In July 1945, Lieutenant Jack Voss’s B-24 was shot down while on a mission over China’s Canton Province. The Sacramento-born Voss – accompanied by nine crewmates – spent 30 days escaping the Japanese army, ultimately surviving with the help of Chinese Communists and, in part, a skill set forged in the Sierra Nevada Mountains, courtesy of Sacramento’s Troop 1
of the Boy Scouts of America. Voss’s story is told in the Sacramento Room
’s recently published book World War II Sacramento
(History Press, 2018).
Flash ahead to summer 2018 at Troop 1’s legendary Camp Cody, nestled amid the El Dorado National Forest. A taste of the book’s recent impact is picked up by Troop 1 official Peter Detwiler: “During ‘work week,’ Bob Sertich (one of the camp cooks) was reading [the] book, especially the chapter about Jack Voss. One night around the campfire with the older Scouts, Bob told them about Jack and then read them the long paragraph from Page 137. Bob wanted them to understand that what they were learning that week would last them into adulthood.”
From Page 137:
"The crew of the Ceaseless Cindy had escaped through a combination of luck, leadership, guile and toughness. Years later, Voss would come to attribute the Boy Scout experiences of his youth, and the resourcefulness incubated therein, as playing no small part in seeing the escape through… Ultimately, if either through the maintenance of dry socks to avoid foot rot or smiting the often verboten practice of an officer drinking alcohol (substituting hot chocolate for the Scouting years) with his enlisted men as a way to nurture trust and unit cohesion, Voss could look at his journey through Scouting as a rich source of inspiration."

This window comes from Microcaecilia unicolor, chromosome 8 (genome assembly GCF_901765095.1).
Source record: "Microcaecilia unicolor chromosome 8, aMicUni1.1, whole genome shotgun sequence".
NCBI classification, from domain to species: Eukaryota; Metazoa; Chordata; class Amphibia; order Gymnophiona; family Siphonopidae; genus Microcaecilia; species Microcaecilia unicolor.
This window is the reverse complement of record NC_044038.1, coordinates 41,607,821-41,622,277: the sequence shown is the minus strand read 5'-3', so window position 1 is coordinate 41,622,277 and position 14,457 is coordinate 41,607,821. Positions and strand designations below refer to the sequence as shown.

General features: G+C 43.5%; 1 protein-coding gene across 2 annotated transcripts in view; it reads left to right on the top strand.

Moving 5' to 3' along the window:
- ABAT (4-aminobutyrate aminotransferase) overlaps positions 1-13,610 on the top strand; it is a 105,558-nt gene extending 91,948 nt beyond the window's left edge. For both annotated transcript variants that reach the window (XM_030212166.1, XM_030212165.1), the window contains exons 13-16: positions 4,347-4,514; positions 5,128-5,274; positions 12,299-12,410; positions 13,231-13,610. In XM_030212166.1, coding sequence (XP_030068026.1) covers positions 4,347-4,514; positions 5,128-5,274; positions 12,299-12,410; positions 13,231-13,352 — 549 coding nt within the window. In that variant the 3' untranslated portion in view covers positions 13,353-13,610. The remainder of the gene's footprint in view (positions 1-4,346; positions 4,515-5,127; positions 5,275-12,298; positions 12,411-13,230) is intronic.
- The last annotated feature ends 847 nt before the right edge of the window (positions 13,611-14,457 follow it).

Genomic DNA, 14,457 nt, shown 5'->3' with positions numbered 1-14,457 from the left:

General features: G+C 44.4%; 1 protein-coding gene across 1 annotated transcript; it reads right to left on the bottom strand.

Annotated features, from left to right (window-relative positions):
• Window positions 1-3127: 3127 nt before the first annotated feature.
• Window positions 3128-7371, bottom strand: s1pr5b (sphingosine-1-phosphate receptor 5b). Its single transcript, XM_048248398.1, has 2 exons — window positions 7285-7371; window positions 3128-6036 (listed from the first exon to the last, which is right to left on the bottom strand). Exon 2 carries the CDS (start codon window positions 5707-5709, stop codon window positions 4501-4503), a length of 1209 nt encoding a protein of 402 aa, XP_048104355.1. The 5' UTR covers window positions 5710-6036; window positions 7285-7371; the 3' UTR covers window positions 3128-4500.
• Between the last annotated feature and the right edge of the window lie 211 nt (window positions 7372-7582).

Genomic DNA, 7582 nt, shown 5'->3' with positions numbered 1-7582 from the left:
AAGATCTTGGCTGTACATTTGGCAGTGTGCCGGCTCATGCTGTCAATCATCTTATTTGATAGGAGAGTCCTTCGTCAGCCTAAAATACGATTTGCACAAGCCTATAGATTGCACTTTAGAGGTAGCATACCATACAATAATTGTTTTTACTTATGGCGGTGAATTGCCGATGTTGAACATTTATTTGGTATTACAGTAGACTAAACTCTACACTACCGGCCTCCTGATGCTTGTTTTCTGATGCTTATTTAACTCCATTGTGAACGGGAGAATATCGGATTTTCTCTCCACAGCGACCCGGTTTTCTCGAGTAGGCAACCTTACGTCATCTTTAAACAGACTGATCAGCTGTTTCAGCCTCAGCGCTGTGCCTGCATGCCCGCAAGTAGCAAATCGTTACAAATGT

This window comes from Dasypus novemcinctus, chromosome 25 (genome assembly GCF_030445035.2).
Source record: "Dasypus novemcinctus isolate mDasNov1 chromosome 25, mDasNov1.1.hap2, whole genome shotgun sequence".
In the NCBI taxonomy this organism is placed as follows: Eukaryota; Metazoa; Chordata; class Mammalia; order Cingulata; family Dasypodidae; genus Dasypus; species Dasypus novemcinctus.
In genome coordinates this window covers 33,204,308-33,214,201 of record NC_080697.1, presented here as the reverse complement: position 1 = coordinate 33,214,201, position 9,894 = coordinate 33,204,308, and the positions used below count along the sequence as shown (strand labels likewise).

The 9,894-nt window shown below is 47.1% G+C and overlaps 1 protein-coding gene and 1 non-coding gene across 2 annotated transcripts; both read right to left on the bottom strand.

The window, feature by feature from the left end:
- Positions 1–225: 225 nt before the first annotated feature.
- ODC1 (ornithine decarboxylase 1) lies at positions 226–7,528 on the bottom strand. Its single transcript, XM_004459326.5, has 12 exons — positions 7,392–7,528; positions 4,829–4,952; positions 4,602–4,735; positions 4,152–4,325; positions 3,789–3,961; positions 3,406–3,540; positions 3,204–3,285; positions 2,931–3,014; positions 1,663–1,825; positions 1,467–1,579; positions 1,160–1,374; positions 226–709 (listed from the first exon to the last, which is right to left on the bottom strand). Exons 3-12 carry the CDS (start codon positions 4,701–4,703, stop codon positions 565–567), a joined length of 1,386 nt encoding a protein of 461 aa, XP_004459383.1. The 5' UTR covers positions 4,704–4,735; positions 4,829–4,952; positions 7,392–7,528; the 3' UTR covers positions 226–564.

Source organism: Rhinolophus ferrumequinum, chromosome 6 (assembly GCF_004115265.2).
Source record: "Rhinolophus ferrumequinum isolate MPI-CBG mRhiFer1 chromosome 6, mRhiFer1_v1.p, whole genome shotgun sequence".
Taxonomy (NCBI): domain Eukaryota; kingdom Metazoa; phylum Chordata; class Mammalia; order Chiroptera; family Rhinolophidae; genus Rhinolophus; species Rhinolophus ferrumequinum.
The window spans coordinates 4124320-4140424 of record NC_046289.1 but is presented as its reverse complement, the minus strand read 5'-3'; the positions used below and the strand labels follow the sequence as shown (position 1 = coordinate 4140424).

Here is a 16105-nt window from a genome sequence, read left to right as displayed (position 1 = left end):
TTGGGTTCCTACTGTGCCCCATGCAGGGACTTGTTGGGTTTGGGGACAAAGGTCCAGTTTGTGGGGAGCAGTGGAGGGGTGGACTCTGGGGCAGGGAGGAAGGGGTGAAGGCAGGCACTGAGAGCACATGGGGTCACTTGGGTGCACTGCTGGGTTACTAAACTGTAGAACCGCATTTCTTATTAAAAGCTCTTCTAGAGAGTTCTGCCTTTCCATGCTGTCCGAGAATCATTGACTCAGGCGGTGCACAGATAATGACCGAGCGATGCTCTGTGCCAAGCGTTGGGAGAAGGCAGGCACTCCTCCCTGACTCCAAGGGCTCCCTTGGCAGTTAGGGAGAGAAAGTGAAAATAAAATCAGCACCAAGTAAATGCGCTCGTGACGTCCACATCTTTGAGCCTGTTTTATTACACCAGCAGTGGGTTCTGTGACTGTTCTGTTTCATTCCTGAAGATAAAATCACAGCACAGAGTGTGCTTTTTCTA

The older boys liked it so much that they asked me to tell some Jack Voss stories to the whole camp last week during camp week…and then I read the Page 137 paragraph to them. It was a hit, so they invited me to reprise the tale for last Saturday's final campfire when all of the parents were there too. It’s pretty cool to have the attention of 150+ people around the flickering flames of a campfire ring at 9 pm. Just complete silence (rare in a Scout camp full of teenagers).”
You can experience page 137 — and so much more relating to the Capital City during World War II — by checking out World War II Sacramento
from your local library or purchasing it through the History Press
, with proceeds going back into the library system.
The book was written with source materials drawn primarily from the Sacramento Room and Central Library’s periodicals collection.